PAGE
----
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En pointe

At Salt Creek Ballet Company, skilled direction and unwavering dedication give dancers a step up in their careers

Suburban Life Magazine

In a large, open studio space in the western suburbs, dancers are lacing up their toe shoes and warming up for rehearsal of their upcoming performance. They will work for two hours an evening, under the direct guidance of Sergey Kozadavey and Zhanna Dubrovskaya, formerly worldwide performers of classical and contemporary ballet with the Maly Theatre in St. Petersburg, Russia. Their goal – perfection at their performance of Carnival of Animals, at the MacAninch Arts Center in May.

Among them is young Connor Hamilton, just 11 years old, and winner of the prestigious HOPE award at the Youth American Grand Prix, the world’s largest student ballet scholarship competition.

Salt Creek Ballet trains dancers from as early as 2 ½ years old. And there are now more than 350 students at the Westmont school. The company provides professional level performance opportunities to dancers ages 15-18, and approximately 2,650 dancers have come through Salt Creek Dance Company since its inception in 1985.

“We train them to become dancers, or to be able to express themselves through dance,” says executive director Christina Salerno. 

She ought to know. She’s come full circle… the perfect career pirouette. She began at Salt Creek as a student there from 1986 until 1992.  After having danced through her three high school years at Downers Grove South High School, she graduated early to attend a dance school in San Francisco.  Salerno then enjoyed a dance career as a soloist with Boston Ballet, Zurich Ballet and Royal Ballet in London, before returning to the Chicago area, when she rejoined Salt Creek as the director of development and communications in 2008, becoming the executive director in 2009.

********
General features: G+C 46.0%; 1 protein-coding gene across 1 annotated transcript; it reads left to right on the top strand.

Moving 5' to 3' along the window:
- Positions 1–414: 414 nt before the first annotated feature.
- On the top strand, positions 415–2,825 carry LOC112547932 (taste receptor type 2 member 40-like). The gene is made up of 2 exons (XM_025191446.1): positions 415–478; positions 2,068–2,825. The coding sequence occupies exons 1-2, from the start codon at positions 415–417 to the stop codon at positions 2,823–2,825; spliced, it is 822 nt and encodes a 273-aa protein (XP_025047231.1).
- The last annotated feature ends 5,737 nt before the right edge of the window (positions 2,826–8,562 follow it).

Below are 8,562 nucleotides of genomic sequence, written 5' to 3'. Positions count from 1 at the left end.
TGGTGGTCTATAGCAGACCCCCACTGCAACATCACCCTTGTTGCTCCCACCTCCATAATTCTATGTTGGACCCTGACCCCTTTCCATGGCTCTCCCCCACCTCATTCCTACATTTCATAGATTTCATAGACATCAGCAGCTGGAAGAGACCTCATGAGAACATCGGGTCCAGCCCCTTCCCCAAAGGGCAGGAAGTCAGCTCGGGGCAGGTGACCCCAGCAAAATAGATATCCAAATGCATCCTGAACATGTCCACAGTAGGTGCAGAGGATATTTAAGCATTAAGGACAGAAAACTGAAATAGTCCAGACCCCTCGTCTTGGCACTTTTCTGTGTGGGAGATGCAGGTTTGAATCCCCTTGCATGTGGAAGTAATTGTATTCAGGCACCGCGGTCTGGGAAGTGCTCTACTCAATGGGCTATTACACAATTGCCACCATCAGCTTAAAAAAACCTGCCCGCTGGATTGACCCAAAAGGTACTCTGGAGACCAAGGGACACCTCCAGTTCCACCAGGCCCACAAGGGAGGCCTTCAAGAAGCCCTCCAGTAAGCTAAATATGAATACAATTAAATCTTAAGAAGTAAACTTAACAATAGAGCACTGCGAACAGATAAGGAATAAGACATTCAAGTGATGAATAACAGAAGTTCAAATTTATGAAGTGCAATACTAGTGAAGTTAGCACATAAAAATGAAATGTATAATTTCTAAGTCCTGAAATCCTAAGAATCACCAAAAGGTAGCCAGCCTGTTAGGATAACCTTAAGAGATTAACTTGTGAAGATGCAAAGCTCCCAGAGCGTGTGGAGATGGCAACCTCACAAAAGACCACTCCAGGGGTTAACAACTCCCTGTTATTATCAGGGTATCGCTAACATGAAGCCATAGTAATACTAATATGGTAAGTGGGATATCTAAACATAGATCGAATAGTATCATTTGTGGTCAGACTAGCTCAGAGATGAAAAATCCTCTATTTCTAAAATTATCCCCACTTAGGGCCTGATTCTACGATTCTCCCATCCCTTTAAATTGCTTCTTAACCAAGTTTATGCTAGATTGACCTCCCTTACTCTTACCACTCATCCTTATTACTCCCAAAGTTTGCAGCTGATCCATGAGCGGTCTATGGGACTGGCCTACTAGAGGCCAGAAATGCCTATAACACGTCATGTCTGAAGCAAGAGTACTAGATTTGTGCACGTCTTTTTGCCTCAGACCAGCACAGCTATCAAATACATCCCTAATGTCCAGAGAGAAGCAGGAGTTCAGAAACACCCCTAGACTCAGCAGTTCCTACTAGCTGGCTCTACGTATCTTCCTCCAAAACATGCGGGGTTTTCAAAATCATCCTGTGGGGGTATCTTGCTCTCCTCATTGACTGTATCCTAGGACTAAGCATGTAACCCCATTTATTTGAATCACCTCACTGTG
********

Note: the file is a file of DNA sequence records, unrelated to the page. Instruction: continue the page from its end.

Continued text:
Salerno is just one of what is an impressive number of Salt Creek dancers to have gone on to successful professional careers. Salt Creek alumni, Salerno says, have move on to perform with dance companies including Joffrey Ballet, Hubbard Street Dance, Radio City Music Hall, Metropolitan Opera Ballet, River North Dance Company and many more.  Other Salt Creek students have used their training to pursue related careers in costume and set design.

Consistent though its prestigious history, Salerno says that Salt Creek Ballet has retained its three-fold objectives.

“The first is that we’re trying to present professional style dance performances to area audiences.” The Salt Creek Ballet Company now has nine public performances each year including seven of The Nutcracker, and two spring productions.

“Our goal is always to provide a great opportunity for people to attend a high -quality performance without traveling far. Our ticket prices are reasonable, and we often have a meet and greet so that the audience can meet with some of the costumed characters.

“Secondly, we’ve always tried to provide high level performance opportunities to our dancers,” Salerno says. “It’s been really nice to see how our company has grown.  The technical level of what our dancers can accomplish is so much more now than when I was a student.”

Lastly, Salt Creek’s mission is to encourage an appreciation and awareness of dance within the community at large. 

“We have a vibrant outreach program in which we go into the school districts, libraries and more, with dance programming.”

Salerno says that she has loved watching Salt Creek Ballet grow and prosper in the community.  Her experience with Salt Creek which has spanned several decades, has been “really, really wonderful.”

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